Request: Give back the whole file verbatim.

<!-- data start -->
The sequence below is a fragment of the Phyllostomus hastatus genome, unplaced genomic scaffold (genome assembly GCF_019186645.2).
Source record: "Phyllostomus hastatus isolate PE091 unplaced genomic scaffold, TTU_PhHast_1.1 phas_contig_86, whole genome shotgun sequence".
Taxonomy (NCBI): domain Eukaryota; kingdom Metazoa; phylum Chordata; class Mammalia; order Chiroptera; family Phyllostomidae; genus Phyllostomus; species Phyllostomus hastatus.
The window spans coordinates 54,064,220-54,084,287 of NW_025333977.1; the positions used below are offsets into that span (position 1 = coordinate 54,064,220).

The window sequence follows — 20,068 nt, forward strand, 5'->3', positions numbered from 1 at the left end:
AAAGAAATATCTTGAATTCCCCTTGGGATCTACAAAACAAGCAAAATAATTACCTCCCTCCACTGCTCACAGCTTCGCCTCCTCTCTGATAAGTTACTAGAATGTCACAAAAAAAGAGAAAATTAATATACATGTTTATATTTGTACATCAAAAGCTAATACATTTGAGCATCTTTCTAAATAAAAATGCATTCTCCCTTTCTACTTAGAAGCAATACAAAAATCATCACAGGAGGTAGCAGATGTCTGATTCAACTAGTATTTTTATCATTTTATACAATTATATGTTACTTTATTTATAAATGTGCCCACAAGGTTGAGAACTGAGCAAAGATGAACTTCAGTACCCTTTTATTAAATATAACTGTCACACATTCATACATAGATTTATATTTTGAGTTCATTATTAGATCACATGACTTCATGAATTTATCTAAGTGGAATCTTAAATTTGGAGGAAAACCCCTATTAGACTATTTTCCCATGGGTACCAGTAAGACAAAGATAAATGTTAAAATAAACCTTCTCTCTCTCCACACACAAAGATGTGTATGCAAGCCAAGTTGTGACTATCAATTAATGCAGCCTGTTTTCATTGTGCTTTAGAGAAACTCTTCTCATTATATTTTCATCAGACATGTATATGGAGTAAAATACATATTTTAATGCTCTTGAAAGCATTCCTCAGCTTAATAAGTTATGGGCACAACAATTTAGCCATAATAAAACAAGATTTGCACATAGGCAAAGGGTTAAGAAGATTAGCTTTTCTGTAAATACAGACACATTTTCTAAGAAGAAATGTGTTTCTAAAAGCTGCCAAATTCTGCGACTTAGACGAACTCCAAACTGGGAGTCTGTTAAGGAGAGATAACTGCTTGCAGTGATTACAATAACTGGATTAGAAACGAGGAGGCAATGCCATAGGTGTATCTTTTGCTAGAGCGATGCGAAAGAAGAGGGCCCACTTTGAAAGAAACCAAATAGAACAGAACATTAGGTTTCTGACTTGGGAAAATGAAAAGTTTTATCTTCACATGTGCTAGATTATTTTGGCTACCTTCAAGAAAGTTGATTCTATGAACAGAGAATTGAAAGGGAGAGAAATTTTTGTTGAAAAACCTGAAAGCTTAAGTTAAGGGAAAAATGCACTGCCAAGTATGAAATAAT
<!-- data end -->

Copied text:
The sequence below is a fragment of the Phyllostomus hastatus genome, unplaced genomic scaffold (genome assembly GCF_019186645.2).
Source record: "Phyllostomus hastatus isolate PE091 unplaced genomic scaffold, TTU_PhHast_1.1 phas_contig_86, whole genome shotgun sequence".
Taxonomy (NCBI): domain Eukaryota; kingdom Metazoa; phylum Chordata; class Mammalia; order Chiroptera; family Phyllostomidae; genus Phyllostomus; species Phyllostomus hastatus.
The window spans coordinates 54,064,220-54,084,287 of NW_025333977.1; the positions used below are offsets into that span (position 1 = coordinate 54,064,220).

The window sequence follows — 20,068 nt, forward strand, 5'->3', positions numbered from 1 at the left end:
AAAGAAATATCTTGAATTCCCCTTGGGATCTACAAAACAAGCAAAATAATTACCTCCCTCCACTGCTCACAGCTTCGCCTCCTCTCTGATAAGTTACTAGAATGTCACAAAAAAAGAGAAAATTAATATACATGTTTATATTTGTACATCAAAAGCTAATACATTTGAGCATCTTTCTAAATAAAAATGCATTCTCCCTTTCTACTTAGAAGCAATACAAAAATCATCACAGGAGGTAGCAGATGTCTGATTCAACTAGTATTTTTATCATTTTATACAATTATATGTTACTTTATTTATAAATGTGCCCACAAGGTTGAGAACTGAGCAAAGATGAACTTCAGTACCCTTTTATTAAATATAACTGTCACACATTCATACATAGATTTATATTTTGAGTTCATTATTAGATCACATGACTTCATGAATTTATCTAAGTGGAATCTTAAATTTGGAGGAAAACCCCTATTAGACTATTTTCCCATGGGTACCAGTAAGACAAAGATAAATGTTAAAATAAACCTTCTCTCTCTCCACACACAAAGATGTGTATGCAAGCCAAGTTGTGACTATCAATTAATGCAGCCTGTTTTCATTGTGCTTTAGAGAAACTCTTCTCATTATATTTTCATCAGACATGTATATGGAGTAAAATACATATTTTAATGCTCTTGAAAGCATTCCTCAGCTTAATAAGTTATGGGCACAACAATTTAGCCATAATAAAACAAGATTTGCACATAGGCAAAGGGTTAAGAAGATTAGCTTTTCTGTAAATACAGACACATTTTCTAAGAAGAAATGTGTTTCTAAAAGCTGCCAAATTCTGCGACTTAGACGAACTCCAAACTGGGAGTCTGTTAAGGAGAGATAACTGCTTGCAGTGATTACAATAACTGGATTAGAAACGAGGAGGCAATGCCATAGGTGTATCTTTTGCTAGAGCGATGCGAAAGAAGAGGGCCCACTTTGAAAGAAACCAAATAGAACAGAACATTAGGTTTCTGACTTGGGAAAATGAAAAGTTTTATCTTCACATGTGCTAGATTATTTTGGCTACCTTCAAGAAAGTTGATTCTATGAACAGAGAATTGAAAGGGAGAGAAATTTTTGTTGAAAAACCTGAAAGCTTAAGTTAAGGGAAAAATGCACTGCCAAGTATGAAATAAT